UberWAV Falls Short of Accessibility Expectations

New York City disability advocates are still frustrated with the ridesharing service Uber’s lack of wheelchair accessibility more than a year after the introduction of UberWAV, which is designed to dispatch wheelchair accessible vehicles upon request. The initiative, however, only services the outer boroughs and does not increase the number of accessible vehicles on the road.

Morever, the driver who answers the WAV ride request will not be Uber-affiliated. Rather, the Uber app summons an accessible green boro taxi for the job. Twenty percent of that fleet is wheelchair accessible. Since UberWAV directs wheelchair-bound users to boro taxis, it is only available to passengers in the outer boroughs, and above West 110th and East 96th Streets in Manhattan. These taxis are not permitted to pick up passengers at the three major airports, either.

“The way that they satisfy requirements can be construed as technically adequate, but it’s certainly not optimal,” said Allan Fromberg, TLC Deputy Commissioner for Public Affairs, of UberWAV. Fromberg said that street hail livery cab dispatchers are allowed to have agreements with other bases to send accessible vehicles. That is the foundation of UberWAV’s operation.

A vocal number of passengers and advocacy groups are upset with the service, including Dustin Jones, a member of the Disabled in Action advocacy group. According to Jones, Disabled in Action has recently focused its efforts on improving Uber’s lack of accessibility, which Jones describes as “borderline illegal.”

“What they’re doing is they’re calling themselves accessible to everybody, and they are not,” said Jones. “I would

The Uber NYC Headquarters at 636 West 28th Street in New York City.

have to sit there and ride in that green or yellow cab and pay meter fare. That’s not acceptable and that’s not Uber.”

Uber’s lack of options for handicapped passengers not only upsets Jones from a disability rights standpoint, but on a personal level as well.

“If I’m going on a date, I don’t want to ride in a cab, you know? I want to ride in a nice luxury vehicle or something nice,” said Jones. “I have a friend of mine who works for Uber in Connecticut, and she drives a red Ford Edge — that’s a pretty nice car. Why is it that someone with a disability can’t experience something like that?”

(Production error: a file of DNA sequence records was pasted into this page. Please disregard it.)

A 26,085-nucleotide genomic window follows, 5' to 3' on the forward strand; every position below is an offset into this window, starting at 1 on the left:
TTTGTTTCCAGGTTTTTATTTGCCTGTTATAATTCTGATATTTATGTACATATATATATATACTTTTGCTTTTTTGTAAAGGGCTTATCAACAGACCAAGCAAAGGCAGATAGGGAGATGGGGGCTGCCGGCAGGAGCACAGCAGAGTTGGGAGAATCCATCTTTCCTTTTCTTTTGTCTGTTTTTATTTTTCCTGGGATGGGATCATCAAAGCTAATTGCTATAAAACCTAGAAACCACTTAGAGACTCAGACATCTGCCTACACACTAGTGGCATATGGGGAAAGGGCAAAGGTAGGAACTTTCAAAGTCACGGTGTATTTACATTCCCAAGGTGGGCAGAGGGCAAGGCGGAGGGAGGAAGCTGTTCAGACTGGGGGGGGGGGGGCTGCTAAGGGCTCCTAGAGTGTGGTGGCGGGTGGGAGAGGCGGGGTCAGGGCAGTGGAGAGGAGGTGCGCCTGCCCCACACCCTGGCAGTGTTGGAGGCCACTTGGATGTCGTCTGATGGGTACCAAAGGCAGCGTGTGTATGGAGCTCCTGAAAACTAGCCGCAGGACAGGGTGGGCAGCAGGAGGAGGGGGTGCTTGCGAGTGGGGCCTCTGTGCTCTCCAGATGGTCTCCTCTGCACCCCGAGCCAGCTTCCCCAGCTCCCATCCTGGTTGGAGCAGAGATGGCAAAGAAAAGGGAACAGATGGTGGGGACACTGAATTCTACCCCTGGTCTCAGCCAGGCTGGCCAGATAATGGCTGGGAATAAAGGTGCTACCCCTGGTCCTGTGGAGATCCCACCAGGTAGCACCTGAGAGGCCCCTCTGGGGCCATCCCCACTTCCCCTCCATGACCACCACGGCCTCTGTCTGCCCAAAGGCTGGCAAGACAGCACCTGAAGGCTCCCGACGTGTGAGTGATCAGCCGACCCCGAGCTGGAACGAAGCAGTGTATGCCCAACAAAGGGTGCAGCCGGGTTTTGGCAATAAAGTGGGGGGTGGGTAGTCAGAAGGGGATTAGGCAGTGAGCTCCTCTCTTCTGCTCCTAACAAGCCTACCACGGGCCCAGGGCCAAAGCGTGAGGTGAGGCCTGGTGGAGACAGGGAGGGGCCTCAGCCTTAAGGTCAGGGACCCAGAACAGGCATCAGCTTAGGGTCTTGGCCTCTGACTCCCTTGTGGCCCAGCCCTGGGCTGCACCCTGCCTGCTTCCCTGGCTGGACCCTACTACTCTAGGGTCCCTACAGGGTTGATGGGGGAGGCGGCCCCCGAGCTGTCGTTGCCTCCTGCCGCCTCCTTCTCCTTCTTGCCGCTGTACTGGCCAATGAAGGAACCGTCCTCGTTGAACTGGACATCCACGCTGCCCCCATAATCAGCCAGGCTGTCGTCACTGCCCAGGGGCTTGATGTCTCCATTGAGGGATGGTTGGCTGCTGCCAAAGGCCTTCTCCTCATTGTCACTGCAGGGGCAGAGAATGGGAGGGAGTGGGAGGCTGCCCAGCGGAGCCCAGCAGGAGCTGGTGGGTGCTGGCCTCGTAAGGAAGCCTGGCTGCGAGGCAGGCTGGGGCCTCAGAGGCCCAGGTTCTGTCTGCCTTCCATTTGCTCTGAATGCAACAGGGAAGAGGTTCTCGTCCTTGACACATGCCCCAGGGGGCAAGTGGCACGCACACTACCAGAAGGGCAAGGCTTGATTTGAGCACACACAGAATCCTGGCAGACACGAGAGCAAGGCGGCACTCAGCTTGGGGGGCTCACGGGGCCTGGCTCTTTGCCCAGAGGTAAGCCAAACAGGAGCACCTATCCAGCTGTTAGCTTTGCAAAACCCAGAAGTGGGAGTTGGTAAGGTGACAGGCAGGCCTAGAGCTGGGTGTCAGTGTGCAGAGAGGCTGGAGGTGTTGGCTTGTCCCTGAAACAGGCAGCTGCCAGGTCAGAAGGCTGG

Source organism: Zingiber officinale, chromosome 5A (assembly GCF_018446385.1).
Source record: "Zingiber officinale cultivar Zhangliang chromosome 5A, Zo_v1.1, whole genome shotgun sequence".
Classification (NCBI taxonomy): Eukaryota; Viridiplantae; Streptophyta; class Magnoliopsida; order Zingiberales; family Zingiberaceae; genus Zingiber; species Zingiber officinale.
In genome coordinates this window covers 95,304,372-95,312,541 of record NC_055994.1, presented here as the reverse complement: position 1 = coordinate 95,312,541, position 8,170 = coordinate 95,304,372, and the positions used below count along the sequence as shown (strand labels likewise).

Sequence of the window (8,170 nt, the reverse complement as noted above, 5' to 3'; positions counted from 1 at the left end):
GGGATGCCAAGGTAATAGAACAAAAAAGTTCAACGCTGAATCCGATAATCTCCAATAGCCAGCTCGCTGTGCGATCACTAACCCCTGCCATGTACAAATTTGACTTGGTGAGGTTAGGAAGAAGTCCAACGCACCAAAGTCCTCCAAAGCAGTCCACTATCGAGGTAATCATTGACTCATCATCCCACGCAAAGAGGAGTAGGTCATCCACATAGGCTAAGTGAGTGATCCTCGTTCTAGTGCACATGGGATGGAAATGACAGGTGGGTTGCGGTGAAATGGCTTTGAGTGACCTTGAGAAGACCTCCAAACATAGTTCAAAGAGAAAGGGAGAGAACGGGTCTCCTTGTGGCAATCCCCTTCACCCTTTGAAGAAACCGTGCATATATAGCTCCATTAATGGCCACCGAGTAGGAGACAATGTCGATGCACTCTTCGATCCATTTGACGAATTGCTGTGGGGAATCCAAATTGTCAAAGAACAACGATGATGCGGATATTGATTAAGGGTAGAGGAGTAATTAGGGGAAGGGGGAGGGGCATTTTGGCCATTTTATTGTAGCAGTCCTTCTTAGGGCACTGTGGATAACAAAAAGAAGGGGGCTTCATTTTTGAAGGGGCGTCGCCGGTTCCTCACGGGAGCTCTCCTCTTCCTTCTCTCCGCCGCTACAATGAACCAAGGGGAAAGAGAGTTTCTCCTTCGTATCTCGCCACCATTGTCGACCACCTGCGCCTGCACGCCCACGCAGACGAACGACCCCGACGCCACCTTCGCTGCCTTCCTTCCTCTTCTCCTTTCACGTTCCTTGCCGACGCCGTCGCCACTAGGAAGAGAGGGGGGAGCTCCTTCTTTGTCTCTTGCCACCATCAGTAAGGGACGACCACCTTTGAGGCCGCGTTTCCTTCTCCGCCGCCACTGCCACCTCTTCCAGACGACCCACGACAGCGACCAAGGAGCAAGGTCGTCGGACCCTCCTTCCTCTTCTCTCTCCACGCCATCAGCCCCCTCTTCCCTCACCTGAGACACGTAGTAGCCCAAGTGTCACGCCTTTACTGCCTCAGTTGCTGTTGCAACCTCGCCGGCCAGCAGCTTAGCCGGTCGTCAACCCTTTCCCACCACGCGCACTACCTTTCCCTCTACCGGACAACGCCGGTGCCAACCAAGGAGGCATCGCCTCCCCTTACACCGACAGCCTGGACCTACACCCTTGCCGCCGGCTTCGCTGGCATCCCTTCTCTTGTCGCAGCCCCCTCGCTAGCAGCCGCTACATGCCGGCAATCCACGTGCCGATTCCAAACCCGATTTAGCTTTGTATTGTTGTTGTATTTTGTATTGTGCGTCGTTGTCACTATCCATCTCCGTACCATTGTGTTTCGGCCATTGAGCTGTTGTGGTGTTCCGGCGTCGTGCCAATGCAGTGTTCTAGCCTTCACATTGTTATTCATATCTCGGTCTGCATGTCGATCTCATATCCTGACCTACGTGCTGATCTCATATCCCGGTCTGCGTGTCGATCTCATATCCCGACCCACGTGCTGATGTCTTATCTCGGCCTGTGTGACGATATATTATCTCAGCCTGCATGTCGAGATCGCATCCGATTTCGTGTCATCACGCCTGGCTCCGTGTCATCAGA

Uber drivers operate their privately owned cars, and the company does not require any percentage of its drivers to operate wheelchair accessible vehicles. Given that accessible vehicles are more expensive to purchase and maintain than standard models, drivers have little incentive to purchase one. For example, the wheelchair-accessible version of NYC’s newly introduced standard taxicab, the Nissan NV200, is $14,000 more expensive than the basic version.

Roger Soto, who has worked as an Uber driver for the past two and half years, said cost is one of the reasons why Uber drivers are not purchasing and driving accessible vehicles. In addition, should the accessibility equipment damage the vehicle, the cost must be covered by the driver.

“You can have your own car, make your own time to work,” said Soto. “But you have more expenses.”

The United Spinal Association, along with the Taxis for All Campaign and other disability advocacy groups, staged a “roll-in” protest outside of Uber’s lower Manhattan headquarters in July. The protestors called for Uber to better service wheelchair users, while simultaneously urging Mayor Bill de Blasio to pass legislation mandating that ridesharing services serve handicapped passengers.

“Uber would like nothing more than to say, ‘We’ll get you an accessible green one, we’ll get you an accessible yellow one,’ have that be the extent of their responsibility,” said Jim Weisman, President and CEO of The United Spinal Association. “At the same time, they’re trying to put out of business the yellows and the greens, and they’re doing a good job of it.”

Weisman expressed frustration at Uber for attempting to overtake the NYC taxi industry, without promising service or even a plan for disabled passengers.

“I don’t care who wins this war in the transportation industry, as long as people with disabilities are included in the solution,” said Weisman. “How could you want to be the transportation system of tomorrow, and not include people with disabilities? There’s nothing progressive about that.”


Originally published at theink.nyc on September 16, 2015.

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